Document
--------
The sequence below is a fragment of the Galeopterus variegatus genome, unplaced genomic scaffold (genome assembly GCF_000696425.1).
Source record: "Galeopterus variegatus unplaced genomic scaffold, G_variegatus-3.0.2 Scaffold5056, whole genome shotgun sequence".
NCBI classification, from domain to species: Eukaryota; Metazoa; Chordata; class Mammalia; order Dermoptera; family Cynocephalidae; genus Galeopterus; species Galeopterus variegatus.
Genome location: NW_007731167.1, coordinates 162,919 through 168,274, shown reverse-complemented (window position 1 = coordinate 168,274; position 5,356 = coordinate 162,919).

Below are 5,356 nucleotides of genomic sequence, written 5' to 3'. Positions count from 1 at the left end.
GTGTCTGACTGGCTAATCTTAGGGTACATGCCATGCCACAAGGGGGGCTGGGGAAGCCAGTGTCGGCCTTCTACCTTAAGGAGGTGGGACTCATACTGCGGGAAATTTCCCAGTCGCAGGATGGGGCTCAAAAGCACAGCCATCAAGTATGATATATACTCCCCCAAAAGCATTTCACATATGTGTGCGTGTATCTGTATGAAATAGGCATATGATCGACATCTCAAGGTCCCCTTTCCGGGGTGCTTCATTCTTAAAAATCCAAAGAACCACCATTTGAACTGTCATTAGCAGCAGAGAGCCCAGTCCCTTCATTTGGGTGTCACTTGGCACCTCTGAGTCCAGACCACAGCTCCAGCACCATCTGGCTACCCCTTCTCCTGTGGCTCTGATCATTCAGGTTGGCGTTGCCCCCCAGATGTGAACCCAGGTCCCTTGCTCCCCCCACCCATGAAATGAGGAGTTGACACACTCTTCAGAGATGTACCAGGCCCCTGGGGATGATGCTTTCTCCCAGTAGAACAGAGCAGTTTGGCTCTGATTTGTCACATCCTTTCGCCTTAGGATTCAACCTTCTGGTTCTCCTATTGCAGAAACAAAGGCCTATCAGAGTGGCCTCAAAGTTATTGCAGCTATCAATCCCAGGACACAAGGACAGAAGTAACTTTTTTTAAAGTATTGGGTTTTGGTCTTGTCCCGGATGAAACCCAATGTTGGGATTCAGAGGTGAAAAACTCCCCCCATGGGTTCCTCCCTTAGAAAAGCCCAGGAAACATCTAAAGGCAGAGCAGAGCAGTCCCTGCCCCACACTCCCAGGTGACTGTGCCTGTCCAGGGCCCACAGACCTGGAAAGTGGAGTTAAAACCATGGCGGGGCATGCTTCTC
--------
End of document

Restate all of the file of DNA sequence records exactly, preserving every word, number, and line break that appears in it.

The sequence below is a fragment of the Galeopterus variegatus genome, unplaced genomic scaffold (genome assembly GCF_000696425.1).
Source record: "Galeopterus variegatus unplaced genomic scaffold, G_variegatus-3.0.2 Scaffold5056, whole genome shotgun sequence".
NCBI classification, from domain to species: Eukaryota; Metazoa; Chordata; class Mammalia; order Dermoptera; family Cynocephalidae; genus Galeopterus; species Galeopterus variegatus.
Genome location: NW_007731167.1, coordinates 162,919 through 168,274, shown reverse-complemented (window position 1 = coordinate 168,274; position 5,356 = coordinate 162,919).

Below are 5,356 nucleotides of genomic sequence, written 5' to 3'. Positions count from 1 at the left end.
GTGTCTGACTGGCTAATCTTAGGGTACATGCCATGCCACAAGGGGGGCTGGGGAAGCCAGTGTCGGCCTTCTACCTTAAGGAGGTGGGACTCATACTGCGGGAAATTTCCCAGTCGCAGGATGGGGCTCAAAAGCACAGCCATCAAGTATGATATATACTCCCCCAAAAGCATTTCACATATGTGTGCGTGTATCTGTATGAAATAGGCATATGATCGACATCTCAAGGTCCCCTTTCCGGGGTGCTTCATTCTTAAAAATCCAAAGAACCACCATTTGAACTGTCATTAGCAGCAGAGAGCCCAGTCCCTTCATTTGGGTGTCACTTGGCACCTCTGAGTCCAGACCACAGCTCCAGCACCATCTGGCTACCCCTTCTCCTGTGGCTCTGATCATTCAGGTTGGCGTTGCCCCCCAGATGTGAACCCAGGTCCCTTGCTCCCCCCACCCATGAAATGAGGAGTTGACACACTCTTCAGAGATGTACCAGGCCCCTGGGGATGATGCTTTCTCCCAGTAGAACAGAGCAGTTTGGCTCTGATTTGTCACATCCTTTCGCCTTAGGATTCAACCTTCTGGTTCTCCTATTGCAGAAACAAAGGCCTATCAGAGTGGCCTCAAAGTTATTGCAGCTATCAATCCCAGGACACAAGGACAGAAGTAACTTTTTTTAAAGTATTGGGTTTTGGTCTTGTCCCGGATGAAACCCAATGTTGGGATTCAGAGGTGAAAAACTCCCCCCATGGGTTCCTCCCTTAGAAAAGCCCAGGAAACATCTAAAGGCAGAGCAGAGCAGTCCCTGCCCCACACTCCCAGGTGACTGTGCCTGTCCAGGGCCCACAGACCTGGAAAGTGGAGTTAAAACCATGGCGGGGCATGCTTCTC